Lest you think I’d forgotten the complete title of this blog – Knitting Rage – let me assure you I have not. In New Jersey, rage was easy and superficial. Yell about the bad drivers, crazy maneuvers on the Garden State and call it a day. Although Michigan hosts an unusually large number of Sunday drivers, it’s nothing to get worked up about. I could whine about the lack of culture, our inability to find decent pizza, bagels or Indian food. But that’s whining, not rage.
Today’s rageful thought of the day is about choices and the inward rage that sometimes accompanies those choices. Every evening, after the girls are in bed and have had their 93rd drink of water, I put the kettle on for tea and curl up in my big brown chair. Most nights I cruise blogs for 20 minutes and then turn to knitting. Occasionally, I get off my duff and hit the sewing machine. But every night, I struggle with guilt. My work chirps at me: read a paper, analyze that data, write up those results, think of something brilliant! As a postdoc in science (albeit it biology education), there is a common stereotype that we (a) have no life, no hobbies, no interests outside of the lab and the corollary (b) all we do is work, work, work – 80+ hours a week. Even within my field, there is the perception that hobbies and family are unfortunate and only detract from one’s research.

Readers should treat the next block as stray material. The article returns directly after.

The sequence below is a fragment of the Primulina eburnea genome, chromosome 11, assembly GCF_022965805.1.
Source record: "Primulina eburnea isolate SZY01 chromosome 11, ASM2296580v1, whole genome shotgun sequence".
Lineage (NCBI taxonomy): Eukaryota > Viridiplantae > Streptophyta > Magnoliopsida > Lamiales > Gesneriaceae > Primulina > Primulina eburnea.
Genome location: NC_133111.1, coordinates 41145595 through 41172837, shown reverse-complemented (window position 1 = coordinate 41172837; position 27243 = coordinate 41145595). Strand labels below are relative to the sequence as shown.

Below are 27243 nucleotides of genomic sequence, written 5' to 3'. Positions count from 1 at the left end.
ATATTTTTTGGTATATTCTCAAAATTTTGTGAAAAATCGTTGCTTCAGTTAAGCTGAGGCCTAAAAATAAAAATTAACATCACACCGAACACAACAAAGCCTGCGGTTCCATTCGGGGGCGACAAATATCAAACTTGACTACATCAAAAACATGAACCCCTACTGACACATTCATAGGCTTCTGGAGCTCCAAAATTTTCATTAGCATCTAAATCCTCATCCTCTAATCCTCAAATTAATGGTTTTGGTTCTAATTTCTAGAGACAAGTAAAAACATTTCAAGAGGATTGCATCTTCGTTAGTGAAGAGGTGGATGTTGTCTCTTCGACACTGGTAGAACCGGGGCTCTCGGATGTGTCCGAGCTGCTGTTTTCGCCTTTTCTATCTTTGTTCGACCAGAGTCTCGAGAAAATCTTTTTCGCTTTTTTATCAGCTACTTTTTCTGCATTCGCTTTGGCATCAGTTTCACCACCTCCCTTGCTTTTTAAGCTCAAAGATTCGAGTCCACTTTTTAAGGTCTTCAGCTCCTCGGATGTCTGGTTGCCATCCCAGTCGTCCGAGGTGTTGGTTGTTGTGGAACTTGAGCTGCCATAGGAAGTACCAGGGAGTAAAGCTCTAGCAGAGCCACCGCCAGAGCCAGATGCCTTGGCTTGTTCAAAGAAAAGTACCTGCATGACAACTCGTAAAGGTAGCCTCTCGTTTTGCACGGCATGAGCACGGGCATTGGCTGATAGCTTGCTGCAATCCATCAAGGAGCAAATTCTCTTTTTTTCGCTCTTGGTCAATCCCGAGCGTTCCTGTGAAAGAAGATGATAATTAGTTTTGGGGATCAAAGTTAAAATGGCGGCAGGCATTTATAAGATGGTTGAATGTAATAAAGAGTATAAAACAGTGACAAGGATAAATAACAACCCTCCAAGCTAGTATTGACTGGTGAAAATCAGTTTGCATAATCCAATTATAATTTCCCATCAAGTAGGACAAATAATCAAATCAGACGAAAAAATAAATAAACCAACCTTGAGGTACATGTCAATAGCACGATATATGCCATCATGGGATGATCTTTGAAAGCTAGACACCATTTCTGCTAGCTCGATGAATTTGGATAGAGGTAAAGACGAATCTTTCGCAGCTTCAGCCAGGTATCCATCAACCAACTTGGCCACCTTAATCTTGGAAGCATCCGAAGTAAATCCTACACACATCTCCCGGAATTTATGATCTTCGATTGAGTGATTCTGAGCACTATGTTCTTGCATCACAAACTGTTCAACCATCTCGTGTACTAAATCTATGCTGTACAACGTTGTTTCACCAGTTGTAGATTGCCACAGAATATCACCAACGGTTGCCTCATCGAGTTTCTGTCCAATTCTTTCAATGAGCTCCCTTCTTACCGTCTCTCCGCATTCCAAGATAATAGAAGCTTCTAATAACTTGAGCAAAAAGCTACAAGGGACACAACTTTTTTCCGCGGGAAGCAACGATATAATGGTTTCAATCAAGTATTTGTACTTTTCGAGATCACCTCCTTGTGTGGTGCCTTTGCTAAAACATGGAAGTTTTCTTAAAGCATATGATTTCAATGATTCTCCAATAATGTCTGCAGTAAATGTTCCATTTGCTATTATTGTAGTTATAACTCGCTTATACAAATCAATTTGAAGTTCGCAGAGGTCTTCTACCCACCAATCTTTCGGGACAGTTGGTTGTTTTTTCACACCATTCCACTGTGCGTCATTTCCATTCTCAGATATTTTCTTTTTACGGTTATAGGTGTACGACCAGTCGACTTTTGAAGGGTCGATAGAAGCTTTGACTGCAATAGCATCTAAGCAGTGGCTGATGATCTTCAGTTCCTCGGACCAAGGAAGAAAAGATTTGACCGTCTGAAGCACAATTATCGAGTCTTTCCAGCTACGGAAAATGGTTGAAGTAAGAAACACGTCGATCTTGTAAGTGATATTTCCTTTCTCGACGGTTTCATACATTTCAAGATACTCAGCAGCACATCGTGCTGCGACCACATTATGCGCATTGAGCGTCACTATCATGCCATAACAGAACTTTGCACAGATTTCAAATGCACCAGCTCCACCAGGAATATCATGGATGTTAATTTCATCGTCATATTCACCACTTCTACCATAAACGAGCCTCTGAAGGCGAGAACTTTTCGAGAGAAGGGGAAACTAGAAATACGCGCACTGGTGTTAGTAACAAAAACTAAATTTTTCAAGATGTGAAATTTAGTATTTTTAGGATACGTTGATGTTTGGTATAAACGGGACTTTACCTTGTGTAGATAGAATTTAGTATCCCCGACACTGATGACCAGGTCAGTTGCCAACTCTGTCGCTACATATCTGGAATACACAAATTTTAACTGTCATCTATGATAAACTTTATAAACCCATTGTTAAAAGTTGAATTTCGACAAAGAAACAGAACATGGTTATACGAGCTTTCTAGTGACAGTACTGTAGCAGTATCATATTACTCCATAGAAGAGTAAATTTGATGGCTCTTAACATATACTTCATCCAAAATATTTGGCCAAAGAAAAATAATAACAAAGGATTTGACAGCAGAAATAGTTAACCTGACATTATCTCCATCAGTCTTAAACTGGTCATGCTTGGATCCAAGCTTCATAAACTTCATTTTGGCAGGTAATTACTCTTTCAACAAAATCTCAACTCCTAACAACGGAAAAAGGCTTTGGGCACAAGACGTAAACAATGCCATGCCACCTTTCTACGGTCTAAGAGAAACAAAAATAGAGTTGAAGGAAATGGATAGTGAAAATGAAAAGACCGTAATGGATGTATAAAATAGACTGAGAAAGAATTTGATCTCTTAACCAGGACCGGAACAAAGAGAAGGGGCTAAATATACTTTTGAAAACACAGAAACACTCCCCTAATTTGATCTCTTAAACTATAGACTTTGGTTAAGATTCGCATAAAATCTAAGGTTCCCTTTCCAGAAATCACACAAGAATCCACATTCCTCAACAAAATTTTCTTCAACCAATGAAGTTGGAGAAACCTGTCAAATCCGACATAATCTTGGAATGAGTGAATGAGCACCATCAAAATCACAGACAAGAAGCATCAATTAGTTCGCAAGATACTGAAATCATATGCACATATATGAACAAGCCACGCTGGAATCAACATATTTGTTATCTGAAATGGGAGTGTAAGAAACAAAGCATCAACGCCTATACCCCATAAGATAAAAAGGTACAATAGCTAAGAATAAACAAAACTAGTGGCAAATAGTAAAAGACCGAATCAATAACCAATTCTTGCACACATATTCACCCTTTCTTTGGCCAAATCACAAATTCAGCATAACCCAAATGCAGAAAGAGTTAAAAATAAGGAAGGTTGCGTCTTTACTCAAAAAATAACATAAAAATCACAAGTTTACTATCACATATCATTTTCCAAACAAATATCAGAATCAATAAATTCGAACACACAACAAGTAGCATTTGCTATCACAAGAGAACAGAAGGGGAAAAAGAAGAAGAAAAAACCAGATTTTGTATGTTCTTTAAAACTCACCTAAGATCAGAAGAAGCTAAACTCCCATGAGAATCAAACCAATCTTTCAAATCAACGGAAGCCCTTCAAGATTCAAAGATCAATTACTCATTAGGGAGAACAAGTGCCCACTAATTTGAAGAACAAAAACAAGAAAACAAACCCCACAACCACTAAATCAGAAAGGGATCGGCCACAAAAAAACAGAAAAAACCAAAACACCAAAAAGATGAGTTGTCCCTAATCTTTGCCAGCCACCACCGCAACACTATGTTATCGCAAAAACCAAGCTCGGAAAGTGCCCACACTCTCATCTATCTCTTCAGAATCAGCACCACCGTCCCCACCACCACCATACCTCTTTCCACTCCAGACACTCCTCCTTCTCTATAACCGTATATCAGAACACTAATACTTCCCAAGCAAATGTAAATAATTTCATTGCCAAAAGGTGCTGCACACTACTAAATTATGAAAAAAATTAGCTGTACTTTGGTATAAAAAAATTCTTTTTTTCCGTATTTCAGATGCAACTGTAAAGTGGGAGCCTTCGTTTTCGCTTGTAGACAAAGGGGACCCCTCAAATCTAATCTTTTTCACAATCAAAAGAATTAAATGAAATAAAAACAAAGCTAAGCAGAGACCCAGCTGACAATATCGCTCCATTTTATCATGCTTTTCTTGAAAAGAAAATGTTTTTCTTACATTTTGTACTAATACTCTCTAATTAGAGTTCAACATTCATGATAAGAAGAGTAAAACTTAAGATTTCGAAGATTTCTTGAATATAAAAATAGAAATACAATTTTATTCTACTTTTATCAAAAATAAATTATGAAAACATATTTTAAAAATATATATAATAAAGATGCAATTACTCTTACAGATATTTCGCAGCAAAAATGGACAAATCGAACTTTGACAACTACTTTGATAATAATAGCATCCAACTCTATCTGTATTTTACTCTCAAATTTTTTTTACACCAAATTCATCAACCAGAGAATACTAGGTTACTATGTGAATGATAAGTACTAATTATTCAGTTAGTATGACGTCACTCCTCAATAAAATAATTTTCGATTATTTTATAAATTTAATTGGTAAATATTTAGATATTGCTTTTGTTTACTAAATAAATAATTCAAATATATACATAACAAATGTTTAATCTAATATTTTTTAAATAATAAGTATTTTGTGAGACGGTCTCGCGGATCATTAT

So that is my rage – at the stereotypes, at the departmental perceptions, at my own inability to clearly define myself, my life, my research. There is rage at society and the trend to work more, harder, longer. There is rage at the growing perception that our work defines us.
This semester, I’m sitting in on a graduate seminar that’s all about the Mommy track – how to balance family and a career. As a mother, I am hoping to gain incite into balancing work and family and guilt. As a scientist, I’m interested in whether the what, why and how we teach can prepare our students to better maneuver this evolving landscape. I expect to pick up this thread several more times this spring. The role of gender in science and education is becoming increasingly interesting.